SCHENECTADY — Are electronic billboards gimmicky visual pollution or a surefire way to boost business?
The technology has taken root in the city, high-definition displays that beam a colorful rotating carousel of graphics, photos and promotional messages out into the public sphere.
But with its proliferation, city planners are discussing if they should tighten regulations and incorporate smarter planning principles in order to keep up with the technological advances.
City Planning Commission Chair Mary Moore Wallinger said the signs can be distracting and contribute to visual clutter, particularly in neighborhoods that pride themselves on a charming blend of unique architecture and walkability.
“They’re really visually offensive when you see them together,” Wallinger said. “You don’t notice a bunch of flashing cheap ads basically that all change — there’s a real chance you’re getting an obnoxious slideshow of junk.”
Electronic billboards — not the blinking LED signs commonly displayed in small shop windows — are still somewhat uncommon in Schenectady.
Current units clock in at 20-or-so, according to the city planner, not including Cumberland Farms signs that rotate gas prices.
Some of the city’s most prestigious venues are equipped with the signage, including Proctors, Rivers Casino & Resort, Mohawk Harbor and the Schenectady Metroplex Development Authority-run parking garage on Broadway.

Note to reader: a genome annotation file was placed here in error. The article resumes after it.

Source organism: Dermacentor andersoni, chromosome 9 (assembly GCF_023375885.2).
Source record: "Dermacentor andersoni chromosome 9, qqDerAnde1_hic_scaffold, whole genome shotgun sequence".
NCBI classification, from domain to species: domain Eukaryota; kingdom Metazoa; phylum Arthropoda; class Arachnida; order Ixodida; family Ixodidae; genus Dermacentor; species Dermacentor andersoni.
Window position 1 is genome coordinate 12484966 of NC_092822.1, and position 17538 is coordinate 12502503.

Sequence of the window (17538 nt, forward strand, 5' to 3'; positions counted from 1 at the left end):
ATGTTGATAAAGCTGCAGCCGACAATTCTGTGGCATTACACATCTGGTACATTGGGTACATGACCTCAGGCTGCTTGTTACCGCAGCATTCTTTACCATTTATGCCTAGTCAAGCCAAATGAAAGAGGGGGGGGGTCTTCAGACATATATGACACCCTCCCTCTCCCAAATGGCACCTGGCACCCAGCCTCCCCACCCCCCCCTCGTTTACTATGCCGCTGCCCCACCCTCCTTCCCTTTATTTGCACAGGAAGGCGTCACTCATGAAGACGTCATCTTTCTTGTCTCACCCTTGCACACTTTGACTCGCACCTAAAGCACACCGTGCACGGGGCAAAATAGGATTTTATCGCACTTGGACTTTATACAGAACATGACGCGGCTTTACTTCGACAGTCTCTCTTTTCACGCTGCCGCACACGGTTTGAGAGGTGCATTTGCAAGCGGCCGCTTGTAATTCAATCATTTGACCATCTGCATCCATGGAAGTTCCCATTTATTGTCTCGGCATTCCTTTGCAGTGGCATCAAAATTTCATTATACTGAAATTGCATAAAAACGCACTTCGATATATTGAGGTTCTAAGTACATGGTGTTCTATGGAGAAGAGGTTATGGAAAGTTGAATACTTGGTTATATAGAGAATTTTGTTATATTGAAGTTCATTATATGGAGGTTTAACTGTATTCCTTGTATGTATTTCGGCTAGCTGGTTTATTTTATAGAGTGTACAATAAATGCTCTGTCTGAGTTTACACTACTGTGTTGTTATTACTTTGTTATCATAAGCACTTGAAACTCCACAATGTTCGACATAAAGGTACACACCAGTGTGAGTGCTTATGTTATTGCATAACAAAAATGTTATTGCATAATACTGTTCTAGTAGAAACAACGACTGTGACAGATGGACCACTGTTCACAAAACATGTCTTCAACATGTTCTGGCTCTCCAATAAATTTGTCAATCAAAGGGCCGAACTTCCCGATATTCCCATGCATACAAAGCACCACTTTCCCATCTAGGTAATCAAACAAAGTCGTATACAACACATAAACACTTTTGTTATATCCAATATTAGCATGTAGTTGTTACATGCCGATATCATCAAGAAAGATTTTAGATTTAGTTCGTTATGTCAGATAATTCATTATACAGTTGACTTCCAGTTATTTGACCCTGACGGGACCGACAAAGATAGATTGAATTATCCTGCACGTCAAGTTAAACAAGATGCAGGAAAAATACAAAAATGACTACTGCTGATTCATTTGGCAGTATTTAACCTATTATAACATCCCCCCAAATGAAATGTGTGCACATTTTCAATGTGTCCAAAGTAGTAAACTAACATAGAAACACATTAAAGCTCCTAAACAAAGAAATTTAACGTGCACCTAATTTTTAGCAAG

Numerous small businesses utilize them as well.
Outside of Wedekind Motors on Friday, Charlie Brown and Snoopy offered passing motorists a dose of Thanksgiving cheer.
With a $70,000 price tag, the dealership made a significant investment in the device three years ago, said president David Elmendorf, who views the sign as an important spoke for community outreach.
“It’s more than just an advertising billboard,” Elmendorf said. “We feel that’s very important.”
Elmendorf’s golden retrievers have also made it into the display, broadcasting to customers that the business is pet-friendly.
Across town, Northeastern Fine Jewelry has the only electronic billboard in the Upper Union Street Business Improvement District.
The unit has indisputably helped sales.
“For a small business in Schenectady, it’s been astronomical,” said Scott Castelli, director of operations.
One event advertised on the billboard brought in 30 or 40 customers. And it’s been so successful at times, the retailer has scaled-back on some of the targeted advertising campaigns they’ve traditionally used to attract customers.
Northeastern Fine Jewelry also uses the signage to promote charitable events and thank guests.
“We’re letting the community know we’re giving back to certain charities,” said sales manager Janine Fox.
Other business owners said the signs can offer a much-needed boost in dense urban settings with dozens of businesses seeking to stand out amongst the competition.
PETER R. BARBER/GAZETTE PHOTOGRAPHER
Ralf Torkel, owner of Hair Design by Ralf stands with his business sign in the background Friday, November 22, 2019.
For International Hair Design by Ralf, their sign resulted in a fresh blast of awareness for the long-time salon located near the Crosstown Plaza.